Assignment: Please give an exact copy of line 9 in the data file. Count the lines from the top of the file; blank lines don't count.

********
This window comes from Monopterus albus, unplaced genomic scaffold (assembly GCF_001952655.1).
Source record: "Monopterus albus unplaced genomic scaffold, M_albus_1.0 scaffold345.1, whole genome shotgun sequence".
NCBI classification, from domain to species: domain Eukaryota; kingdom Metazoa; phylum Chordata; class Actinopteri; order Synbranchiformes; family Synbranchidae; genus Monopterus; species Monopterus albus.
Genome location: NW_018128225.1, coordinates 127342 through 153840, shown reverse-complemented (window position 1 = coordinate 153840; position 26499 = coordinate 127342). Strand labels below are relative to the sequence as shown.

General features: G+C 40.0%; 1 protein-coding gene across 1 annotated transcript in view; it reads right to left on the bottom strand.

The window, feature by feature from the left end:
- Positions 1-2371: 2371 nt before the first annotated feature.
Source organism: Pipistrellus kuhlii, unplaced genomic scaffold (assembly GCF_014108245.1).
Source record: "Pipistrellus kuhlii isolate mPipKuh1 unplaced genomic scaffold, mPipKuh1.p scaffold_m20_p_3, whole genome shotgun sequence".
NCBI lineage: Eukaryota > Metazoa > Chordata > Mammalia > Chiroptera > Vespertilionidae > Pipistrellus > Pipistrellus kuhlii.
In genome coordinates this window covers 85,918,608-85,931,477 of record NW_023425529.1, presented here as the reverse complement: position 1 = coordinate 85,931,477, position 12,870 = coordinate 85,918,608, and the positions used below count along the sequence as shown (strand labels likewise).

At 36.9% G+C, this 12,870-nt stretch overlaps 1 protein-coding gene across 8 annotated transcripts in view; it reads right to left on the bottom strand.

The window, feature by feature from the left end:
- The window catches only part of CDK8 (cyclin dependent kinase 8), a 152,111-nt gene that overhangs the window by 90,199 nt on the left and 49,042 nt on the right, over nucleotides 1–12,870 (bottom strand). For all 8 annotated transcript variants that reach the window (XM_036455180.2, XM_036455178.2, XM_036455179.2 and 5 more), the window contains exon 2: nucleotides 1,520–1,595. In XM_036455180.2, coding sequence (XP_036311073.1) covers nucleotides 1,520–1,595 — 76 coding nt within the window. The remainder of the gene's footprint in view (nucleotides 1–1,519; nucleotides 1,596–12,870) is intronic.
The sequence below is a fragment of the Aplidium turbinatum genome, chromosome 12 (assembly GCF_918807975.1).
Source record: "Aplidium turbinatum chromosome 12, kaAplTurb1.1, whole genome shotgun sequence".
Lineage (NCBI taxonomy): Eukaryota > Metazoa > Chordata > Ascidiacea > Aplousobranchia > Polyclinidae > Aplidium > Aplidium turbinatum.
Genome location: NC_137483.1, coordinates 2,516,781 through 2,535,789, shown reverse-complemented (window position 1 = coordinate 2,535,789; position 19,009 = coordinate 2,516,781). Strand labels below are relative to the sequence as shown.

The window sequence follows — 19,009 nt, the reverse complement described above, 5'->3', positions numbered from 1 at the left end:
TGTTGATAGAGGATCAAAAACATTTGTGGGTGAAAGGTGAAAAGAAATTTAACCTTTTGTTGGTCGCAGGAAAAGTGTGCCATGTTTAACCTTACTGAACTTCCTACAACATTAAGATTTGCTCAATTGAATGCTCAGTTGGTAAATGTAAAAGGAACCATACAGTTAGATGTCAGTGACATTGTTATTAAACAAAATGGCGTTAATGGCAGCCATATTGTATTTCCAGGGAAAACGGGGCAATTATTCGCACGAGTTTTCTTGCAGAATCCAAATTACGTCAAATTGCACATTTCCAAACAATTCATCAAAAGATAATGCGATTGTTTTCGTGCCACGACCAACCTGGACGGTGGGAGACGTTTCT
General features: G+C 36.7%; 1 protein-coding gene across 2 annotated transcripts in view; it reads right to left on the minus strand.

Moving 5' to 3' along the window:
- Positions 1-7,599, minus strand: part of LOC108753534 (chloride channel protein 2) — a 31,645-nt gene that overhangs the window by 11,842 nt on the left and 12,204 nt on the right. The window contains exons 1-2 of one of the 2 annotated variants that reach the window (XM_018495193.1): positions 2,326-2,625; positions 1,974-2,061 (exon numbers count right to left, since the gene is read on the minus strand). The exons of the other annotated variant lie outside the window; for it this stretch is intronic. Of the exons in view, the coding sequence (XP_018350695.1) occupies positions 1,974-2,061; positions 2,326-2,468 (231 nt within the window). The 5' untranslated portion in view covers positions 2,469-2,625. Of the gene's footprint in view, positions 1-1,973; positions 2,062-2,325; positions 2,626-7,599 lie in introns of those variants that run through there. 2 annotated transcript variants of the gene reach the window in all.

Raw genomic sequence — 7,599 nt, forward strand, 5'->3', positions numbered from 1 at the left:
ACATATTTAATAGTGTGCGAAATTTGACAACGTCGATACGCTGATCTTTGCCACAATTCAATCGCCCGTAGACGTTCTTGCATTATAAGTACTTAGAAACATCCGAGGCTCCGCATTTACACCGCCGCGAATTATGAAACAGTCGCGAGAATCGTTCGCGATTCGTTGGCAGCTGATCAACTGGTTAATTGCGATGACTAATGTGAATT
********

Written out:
Source record: "Pipistrellus kuhlii isolate mPipKuh1 unplaced genomic scaffold, mPipKuh1.p scaffold_m20_p_3, whole genome shotgun sequence".